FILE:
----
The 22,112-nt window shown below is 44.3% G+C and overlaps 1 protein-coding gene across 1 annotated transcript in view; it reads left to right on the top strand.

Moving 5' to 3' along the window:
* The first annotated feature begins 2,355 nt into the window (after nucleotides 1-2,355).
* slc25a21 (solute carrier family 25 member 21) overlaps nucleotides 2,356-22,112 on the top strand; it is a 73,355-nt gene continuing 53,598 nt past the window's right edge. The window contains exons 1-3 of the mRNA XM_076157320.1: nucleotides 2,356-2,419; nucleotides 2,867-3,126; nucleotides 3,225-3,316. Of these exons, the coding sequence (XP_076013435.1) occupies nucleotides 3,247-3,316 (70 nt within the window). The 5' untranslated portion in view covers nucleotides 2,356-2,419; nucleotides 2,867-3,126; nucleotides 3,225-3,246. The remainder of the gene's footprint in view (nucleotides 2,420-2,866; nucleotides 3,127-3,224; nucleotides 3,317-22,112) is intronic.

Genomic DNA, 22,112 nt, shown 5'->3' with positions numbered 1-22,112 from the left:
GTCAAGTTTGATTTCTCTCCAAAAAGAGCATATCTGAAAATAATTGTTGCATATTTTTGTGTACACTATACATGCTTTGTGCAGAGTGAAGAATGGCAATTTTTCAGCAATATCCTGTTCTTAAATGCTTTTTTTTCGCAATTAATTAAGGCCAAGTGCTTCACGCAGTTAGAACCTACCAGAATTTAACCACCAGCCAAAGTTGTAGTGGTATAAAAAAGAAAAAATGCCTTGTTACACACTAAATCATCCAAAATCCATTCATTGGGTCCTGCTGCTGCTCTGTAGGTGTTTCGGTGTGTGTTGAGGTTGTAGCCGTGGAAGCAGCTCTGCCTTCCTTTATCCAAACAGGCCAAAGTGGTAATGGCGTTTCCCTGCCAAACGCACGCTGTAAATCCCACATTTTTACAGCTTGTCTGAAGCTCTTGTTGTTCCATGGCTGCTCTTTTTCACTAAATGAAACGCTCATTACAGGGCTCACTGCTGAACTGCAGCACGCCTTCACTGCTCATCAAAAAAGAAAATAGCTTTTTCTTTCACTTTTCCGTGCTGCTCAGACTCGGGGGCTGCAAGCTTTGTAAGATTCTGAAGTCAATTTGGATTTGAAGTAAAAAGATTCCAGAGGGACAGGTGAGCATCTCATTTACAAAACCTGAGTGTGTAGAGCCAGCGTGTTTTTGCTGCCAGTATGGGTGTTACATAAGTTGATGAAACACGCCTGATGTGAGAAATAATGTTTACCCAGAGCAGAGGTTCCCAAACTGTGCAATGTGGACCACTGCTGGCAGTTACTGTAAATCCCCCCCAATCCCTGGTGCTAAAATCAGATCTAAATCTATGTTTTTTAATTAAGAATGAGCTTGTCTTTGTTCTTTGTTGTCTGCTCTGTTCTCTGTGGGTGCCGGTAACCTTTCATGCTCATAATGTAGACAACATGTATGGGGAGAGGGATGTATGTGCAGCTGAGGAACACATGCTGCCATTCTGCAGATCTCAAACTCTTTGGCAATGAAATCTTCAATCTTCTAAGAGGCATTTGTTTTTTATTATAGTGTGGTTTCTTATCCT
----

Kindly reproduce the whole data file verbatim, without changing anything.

The 22,112-nt window shown below is 44.3% G+C and overlaps 1 protein-coding gene across 1 annotated transcript in view; it reads left to right on the top strand.

Moving 5' to 3' along the window:
* The first annotated feature begins 2,355 nt into the window (after nucleotides 1-2,355).
* slc25a21 (solute carrier family 25 member 21) overlaps nucleotides 2,356-22,112 on the top strand; it is a 73,355-nt gene continuing 53,598 nt past the window's right edge. The window contains exons 1-3 of the mRNA XM_076157320.1: nucleotides 2,356-2,419; nucleotides 2,867-3,126; nucleotides 3,225-3,316. Of these exons, the coding sequence (XP_076013435.1) occupies nucleotides 3,247-3,316 (70 nt within the window). The 5' untranslated portion in view covers nucleotides 2,356-2,419; nucleotides 2,867-3,126; nucleotides 3,225-3,246. The remainder of the gene's footprint in view (nucleotides 2,420-2,866; nucleotides 3,127-3,224; nucleotides 3,317-22,112) is intronic.

Genomic DNA, 22,112 nt, shown 5'->3' with positions numbered 1-22,112 from the left:
GTCAAGTTTGATTTCTCTCCAAAAAGAGCATATCTGAAAATAATTGTTGCATATTTTTGTGTACACTATACATGCTTTGTGCAGAGTGAAGAATGGCAATTTTTCAGCAATATCCTGTTCTTAAATGCTTTTTTTTCGCAATTAATTAAGGCCAAGTGCTTCACGCAGTTAGAACCTACCAGAATTTAACCACCAGCCAAAGTTGTAGTGGTATAAAAAAGAAAAAATGCCTTGTTACACACTAAATCATCCAAAATCCATTCATTGGGTCCTGCTGCTGCTCTGTAGGTGTTTCGGTGTGTGTTGAGGTTGTAGCCGTGGAAGCAGCTCTGCCTTCCTTTATCCAAACAGGCCAAAGTGGTAATGGCGTTTCCCTGCCAAACGCACGCTGTAAATCCCACATTTTTACAGCTTGTCTGAAGCTCTTGTTGTTCCATGGCTGCTCTTTTTCACTAAATGAAACGCTCATTACAGGGCTCACTGCTGAACTGCAGCACGCCTTCACTGCTCATCAAAAAAGAAAATAGCTTTTTCTTTCACTTTTCCGTGCTGCTCAGACTCGGGGGCTGCAAGCTTTGTAAGATTCTGAAGTCAATTTGGATTTGAAGTAAAAAGATTCCAGAGGGACAGGTGAGCATCTCATTTACAAAACCTGAGTGTGTAGAGCCAGCGTGTTTTTGCTGCCAGTATGGGTGTTACATAAGTTGATGAAACACGCCTGATGTGAGAAATAATGTTTACCCAGAGCAGAGGTTCCCAAACTGTGCAATGTGGACCACTGCTGGCAGTTACTGTAAATCCCCCCCAATCCCTGGTGCTAAAATCAGATCTAAATCTATGTTTTTTAATTAAGAATGAGCTTGTCTTTGTTCTTTGTTGTCTGCTCTGTTCTCTGTGGGTGCCGGTAACCTTTCATGCTCATAATGTAGACAACATGTATGGGGAGAGGGATGTATGTGCAGCTGAGGAACACATGCTGCCATTCTGCAGATCTCAAACTCTTTGGCAATGAAATCTTCAATCTTCTAAGAGGCATTTGTTTTTTATTATAGTGTGGTTTCTTATCCT